Rev. Michelle Wahila


PLEASE READ: Galatians 1:11-24 and Luke 7:11-17

11 Soon afterwardshe went to a town called Nain, and his disciples and a large crowd went with him. 12 As he approached the gate of the town, a man who had died was being carried out. He was his mother’s only son, and she was a widow; and with her was a large crowd from the town. 13 When the Lord saw her, he had compassion for her and said to her, “Do not weep.” 14 Then he came forward and touched the bier, and the bearers stood still. And he said, “Young man, I say to you, rise!” 15 The dead man sat up and began to speak, and Jesusgave him to his mother. 16 Fear seized all of them; and they glorified God, saying, “A great prophet has risen among us!” and “God has looked favorably on his people!” 17 This word about him spread throughout Judea and all the surrounding country.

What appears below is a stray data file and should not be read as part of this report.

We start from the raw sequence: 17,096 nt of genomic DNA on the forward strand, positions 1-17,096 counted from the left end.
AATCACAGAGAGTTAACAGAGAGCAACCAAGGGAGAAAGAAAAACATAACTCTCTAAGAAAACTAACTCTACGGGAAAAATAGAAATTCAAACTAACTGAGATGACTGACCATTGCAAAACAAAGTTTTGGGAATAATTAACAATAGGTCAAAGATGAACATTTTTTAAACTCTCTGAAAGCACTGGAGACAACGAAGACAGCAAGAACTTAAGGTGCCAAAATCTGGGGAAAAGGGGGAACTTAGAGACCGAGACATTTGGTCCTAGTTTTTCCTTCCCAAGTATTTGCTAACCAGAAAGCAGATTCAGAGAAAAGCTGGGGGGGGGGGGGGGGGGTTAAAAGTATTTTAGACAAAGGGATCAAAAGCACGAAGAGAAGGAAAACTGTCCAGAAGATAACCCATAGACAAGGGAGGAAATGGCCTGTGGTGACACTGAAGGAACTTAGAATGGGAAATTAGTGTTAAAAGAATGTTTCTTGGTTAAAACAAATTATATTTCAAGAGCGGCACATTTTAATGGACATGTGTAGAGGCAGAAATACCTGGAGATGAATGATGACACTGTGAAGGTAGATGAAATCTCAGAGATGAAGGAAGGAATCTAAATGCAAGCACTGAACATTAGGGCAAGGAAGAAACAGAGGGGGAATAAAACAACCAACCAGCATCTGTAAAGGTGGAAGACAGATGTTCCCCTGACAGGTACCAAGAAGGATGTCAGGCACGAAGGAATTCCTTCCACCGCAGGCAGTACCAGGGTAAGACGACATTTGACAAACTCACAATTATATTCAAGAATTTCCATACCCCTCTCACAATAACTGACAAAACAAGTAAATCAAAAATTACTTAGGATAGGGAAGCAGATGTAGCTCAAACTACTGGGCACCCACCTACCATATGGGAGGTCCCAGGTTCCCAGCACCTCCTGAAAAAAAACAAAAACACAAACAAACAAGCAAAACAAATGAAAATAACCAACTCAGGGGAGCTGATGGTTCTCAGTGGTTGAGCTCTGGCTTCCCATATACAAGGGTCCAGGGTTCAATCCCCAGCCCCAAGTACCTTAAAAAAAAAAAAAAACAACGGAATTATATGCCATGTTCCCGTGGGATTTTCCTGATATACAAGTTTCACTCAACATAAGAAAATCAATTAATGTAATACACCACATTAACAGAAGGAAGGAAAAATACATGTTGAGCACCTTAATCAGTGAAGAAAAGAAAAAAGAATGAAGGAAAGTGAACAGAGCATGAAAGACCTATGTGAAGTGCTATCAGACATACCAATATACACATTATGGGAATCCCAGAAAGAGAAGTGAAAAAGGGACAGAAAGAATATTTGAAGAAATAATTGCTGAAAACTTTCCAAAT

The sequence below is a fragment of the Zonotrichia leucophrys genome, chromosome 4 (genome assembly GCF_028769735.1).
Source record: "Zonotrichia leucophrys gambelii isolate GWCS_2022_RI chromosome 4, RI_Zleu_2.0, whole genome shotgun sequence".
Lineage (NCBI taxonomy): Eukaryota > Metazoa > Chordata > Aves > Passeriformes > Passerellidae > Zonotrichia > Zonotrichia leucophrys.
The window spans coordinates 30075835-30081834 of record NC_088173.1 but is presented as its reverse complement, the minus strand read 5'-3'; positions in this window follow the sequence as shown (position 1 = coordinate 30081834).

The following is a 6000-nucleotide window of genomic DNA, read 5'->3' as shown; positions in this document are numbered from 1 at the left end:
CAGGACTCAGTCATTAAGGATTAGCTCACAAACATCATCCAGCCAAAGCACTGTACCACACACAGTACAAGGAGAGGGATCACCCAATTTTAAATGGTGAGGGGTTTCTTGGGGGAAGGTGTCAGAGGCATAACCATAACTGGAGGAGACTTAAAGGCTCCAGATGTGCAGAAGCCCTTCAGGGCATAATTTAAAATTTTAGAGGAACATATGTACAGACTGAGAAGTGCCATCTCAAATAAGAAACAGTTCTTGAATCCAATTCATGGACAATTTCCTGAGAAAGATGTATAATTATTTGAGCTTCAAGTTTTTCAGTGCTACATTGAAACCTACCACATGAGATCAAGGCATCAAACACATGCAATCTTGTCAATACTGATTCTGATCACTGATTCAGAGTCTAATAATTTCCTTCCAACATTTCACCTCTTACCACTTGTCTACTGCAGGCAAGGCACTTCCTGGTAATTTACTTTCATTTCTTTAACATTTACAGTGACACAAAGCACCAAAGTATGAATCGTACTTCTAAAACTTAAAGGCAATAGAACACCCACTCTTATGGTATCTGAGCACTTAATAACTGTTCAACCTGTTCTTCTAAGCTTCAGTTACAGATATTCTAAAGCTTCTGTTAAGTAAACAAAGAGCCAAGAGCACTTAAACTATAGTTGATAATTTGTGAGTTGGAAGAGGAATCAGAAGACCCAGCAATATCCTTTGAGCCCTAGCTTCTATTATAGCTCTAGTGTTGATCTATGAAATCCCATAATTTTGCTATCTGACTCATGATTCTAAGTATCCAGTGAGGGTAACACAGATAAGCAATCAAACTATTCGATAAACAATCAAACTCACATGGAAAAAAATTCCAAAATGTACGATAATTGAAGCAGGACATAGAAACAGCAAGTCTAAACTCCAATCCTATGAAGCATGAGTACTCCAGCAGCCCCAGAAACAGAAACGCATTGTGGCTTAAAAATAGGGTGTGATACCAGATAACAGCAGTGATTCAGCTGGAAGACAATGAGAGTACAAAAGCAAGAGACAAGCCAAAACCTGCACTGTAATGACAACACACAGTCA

Luke 7:11-17

Jesus and his disciples are traveling in the region of Galilee toward a town called Nain. The town of Nain doesn’t appear anywhere else in Scripture; scholars aren’t even 100% certain where Nain was. It’s an unimportant, nowhere town, probably southwest of Nazareth.[1] Out of this nowhere place comes a funeral procession – a widow’s only son has died. We don’t know the widow’s name, her son’s name, his age, or cause of death. There’s no obituary because there’s nothing left to say. This woman has already been to one funeral; she’s buried her husband and now she is burying her son. She is left with no social security, no retirement, no one else… nothing. Her situation of destitution is grave. She’s nothing but a poor woman from a nowhere town.